So as is the history with these things, when it comes to taking action in person… you don’t tend to see these people showing up so much. Will that continue? We can’t know, but we can hope.

And so, while the business meetings may’ve run very long, and spanned four days instead of three, we got a lot done. In particular, there are two voting reform proposals which passed first reading and were passed on for final ratification next year, one of which I support strongly, the other of which I oppose just as strongly. And I will talk about both, later this week.
 


This part of a series of posts on the Sad/Rabid Puppy candidate slate-based capture of the Hugo Awards, and resulting fallout.

a heads up on worldcon and the hugos

After being an active participant at the World Science Fiction Society Business Meeting all five days of this worldcon, I will be posting a fair bit of commentary. However, probably not today, and tomorrow is a travel day. But it will be coming. Until then, the entire meeting is on youtube or will be very soon, and you can watch it there.

eta: Two posts going up tomorrow, Tuesday. First one on Sasquan in general, around 8:30 Pacific time. Second on the Hugo awards themselves a little later.

a broken sky

I wasn’t going to post from Sasquan, the Worldcon, but I kind of had to, the sky is just… broken. It’s nuts.

I had to do some colour manipulation to try to get these skies in these photos at least closer to the colours I was seeing. They’re still not right, but they’re at least in the neighbourhood. Keep in mind this is like 4pm, not sunset or anywhere near it.


a broken sky


a broken star

It’s because of all the brush fires in the Cascadian east right now – it’s really bad. In the north central part of Washington State, they’re evacuating entire towns. On the way here, we took route 2, and we saw several areas where fires had come right up to the road this summer.

Separately, the geology along the west-central part of Route 2 is really, really neat. Hopefully I’ll have some photos of that, later. I haven’t had a chance to go through those, I’ve been busy playing! But more on that later.

If you’re here, say hi!

SPOKANE YOU ARE IN TARGETING RANGE

Which means I’m at Sasquan! SMILE I CAN SEE YOU


some of you, anyway

Poke me on the intarwebz if you want to do a thing! Like, idk, dinner. We’re heading to reg now.

load OUT!

Time to pack up and load out! We’re not actually leaving yet – that’s for tomorrow morning, all too bright and early – but we’ve already set up the duty schedules for all the Minions staying behind in the Lair, and now it’s just a matter of making sure we have everything we need.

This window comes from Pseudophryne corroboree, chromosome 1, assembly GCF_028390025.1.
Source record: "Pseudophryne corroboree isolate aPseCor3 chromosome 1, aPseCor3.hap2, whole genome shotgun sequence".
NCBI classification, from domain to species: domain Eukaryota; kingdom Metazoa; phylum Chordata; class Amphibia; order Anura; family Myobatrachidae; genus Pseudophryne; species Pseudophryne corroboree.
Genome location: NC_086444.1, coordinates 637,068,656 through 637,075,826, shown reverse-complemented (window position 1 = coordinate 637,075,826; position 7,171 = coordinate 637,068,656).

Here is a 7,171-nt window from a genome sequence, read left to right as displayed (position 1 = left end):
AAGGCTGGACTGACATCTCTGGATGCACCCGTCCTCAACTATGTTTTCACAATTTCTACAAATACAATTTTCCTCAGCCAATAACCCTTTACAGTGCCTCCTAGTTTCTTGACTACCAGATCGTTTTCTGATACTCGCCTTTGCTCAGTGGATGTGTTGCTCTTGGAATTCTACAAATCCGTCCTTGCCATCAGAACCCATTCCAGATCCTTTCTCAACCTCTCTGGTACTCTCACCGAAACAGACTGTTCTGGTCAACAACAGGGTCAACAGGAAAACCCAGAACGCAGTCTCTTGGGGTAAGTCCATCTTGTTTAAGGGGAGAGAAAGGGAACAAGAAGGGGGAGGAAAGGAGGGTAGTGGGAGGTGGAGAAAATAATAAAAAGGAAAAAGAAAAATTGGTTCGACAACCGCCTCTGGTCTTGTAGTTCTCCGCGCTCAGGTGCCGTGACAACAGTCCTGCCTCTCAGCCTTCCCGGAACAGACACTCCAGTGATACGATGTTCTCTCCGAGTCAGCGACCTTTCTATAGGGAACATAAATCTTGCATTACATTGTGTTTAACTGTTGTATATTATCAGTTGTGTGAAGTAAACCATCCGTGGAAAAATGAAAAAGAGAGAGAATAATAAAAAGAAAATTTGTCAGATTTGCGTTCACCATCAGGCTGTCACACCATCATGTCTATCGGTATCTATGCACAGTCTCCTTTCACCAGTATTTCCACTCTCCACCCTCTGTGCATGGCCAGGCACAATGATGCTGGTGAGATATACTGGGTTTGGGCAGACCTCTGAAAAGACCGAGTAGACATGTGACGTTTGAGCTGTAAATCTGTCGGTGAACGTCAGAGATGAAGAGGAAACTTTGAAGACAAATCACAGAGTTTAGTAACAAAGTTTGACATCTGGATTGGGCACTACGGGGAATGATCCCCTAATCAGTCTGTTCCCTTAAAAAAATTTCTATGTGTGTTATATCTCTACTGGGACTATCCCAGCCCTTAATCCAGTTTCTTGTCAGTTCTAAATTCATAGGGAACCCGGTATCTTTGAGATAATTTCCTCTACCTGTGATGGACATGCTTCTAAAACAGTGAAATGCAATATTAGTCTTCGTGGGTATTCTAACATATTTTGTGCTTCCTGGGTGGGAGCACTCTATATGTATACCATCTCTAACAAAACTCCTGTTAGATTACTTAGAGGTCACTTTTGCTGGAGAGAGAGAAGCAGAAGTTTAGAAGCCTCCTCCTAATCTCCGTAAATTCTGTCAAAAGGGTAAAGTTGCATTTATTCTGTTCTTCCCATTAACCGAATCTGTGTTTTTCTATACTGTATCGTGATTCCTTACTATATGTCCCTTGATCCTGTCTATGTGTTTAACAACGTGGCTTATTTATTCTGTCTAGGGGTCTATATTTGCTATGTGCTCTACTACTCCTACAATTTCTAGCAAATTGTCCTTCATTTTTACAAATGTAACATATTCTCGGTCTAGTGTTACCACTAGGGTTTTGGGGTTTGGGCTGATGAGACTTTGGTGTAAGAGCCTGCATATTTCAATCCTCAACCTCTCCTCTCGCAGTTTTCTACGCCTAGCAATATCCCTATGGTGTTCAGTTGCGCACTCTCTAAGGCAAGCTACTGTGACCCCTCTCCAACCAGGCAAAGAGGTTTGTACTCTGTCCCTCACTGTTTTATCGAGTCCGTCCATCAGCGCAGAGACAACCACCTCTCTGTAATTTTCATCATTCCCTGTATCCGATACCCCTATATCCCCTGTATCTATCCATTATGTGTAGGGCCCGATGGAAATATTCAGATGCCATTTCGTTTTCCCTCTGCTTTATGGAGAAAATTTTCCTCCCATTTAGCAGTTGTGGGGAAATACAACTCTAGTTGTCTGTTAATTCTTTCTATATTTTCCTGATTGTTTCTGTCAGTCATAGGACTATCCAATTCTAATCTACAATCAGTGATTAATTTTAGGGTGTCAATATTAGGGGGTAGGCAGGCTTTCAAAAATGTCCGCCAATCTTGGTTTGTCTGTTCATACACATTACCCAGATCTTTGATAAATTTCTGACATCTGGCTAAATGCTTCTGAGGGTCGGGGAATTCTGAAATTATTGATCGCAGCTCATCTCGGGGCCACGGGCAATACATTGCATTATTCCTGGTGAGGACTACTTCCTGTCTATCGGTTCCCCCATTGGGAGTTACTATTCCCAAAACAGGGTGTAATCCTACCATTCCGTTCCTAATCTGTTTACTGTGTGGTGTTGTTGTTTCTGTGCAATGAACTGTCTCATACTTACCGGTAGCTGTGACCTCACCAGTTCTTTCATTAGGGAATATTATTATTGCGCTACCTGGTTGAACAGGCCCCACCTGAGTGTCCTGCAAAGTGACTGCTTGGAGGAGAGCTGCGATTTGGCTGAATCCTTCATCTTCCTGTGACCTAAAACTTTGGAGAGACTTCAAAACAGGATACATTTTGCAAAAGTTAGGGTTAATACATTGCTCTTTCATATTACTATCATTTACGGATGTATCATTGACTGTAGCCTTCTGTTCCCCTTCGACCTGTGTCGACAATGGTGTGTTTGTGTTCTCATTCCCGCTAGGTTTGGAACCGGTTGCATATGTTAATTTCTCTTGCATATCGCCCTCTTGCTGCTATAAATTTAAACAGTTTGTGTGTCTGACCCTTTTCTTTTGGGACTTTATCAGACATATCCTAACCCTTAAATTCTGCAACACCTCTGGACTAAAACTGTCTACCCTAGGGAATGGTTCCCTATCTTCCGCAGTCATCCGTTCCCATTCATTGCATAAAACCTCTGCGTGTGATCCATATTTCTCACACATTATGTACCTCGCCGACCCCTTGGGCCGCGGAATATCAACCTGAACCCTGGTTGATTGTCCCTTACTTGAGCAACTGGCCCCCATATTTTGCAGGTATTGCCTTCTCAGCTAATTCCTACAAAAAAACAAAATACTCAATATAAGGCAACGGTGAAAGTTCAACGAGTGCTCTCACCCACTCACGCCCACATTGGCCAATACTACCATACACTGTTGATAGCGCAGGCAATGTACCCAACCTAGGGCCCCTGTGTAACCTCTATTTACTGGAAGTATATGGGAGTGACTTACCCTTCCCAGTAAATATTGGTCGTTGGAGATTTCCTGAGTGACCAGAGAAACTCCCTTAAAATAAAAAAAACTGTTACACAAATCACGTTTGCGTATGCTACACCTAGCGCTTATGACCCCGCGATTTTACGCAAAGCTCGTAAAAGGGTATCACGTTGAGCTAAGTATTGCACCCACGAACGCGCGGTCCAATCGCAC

I don’t know how much I’ll be on over the next week, though almost certainly at least a little. Other than that – see you at Worldcon, I hope!

ps: if you were in the ice cube tray discussion over the weekend, we may have decided at rehearsal that it needed a song and things got stupid pretty fast. XD

this doesn’t help anything i assure you

at rehearsal today I maybe decided the ice cube tray debate needed a song and things got stupid real fast (mp3) XD

i just wanna know one thing

WHY DO OUR NEW ICE CUBE TRAYS HAVE POLARITY?

I await an explanation, Rubbermaid.

ladder fungus

It’s a nice rainy day after a day of big thunderstorms – so desperately needed – and I thought this was a particularly nice ladder fungus. Bigger at Flickr as usual.

accidental discoveries

I have this big tall sound baffle I call “the monolith.” It was the first one I made. I play into it, and have people play into it, to minimise bounce when recording.

After Bone Walker was recorded, I moved it back towards the wall a bit to free up more space. Around then, I also noticed the monitor speakers sounded a little weird, a little… hollow? It was hard to describe. Failing to add two and two, I wondered if my monitor amp needed more work or something, but put it aside to think about later.

A couple of days ago I helped somebody with a sound engineering homework assignment on standing waves. Which made me think about this.

Today I finally did some math and HEY putting the monolith were I had originally put it, just because it seemed like a good place? Totally fixed a room mode problem*.

Let’s put that RIGHT BACK WHERE WE HAD IT then, shall we? And never move it again. Perhaps I will nail it down, as a reminder.


*: Two near-double nodes! One pair at 203 and 207hz (not actually so bad), another pair at 274 and 276hz (fairly bad). Moving the baffle back to the old location disrupts both.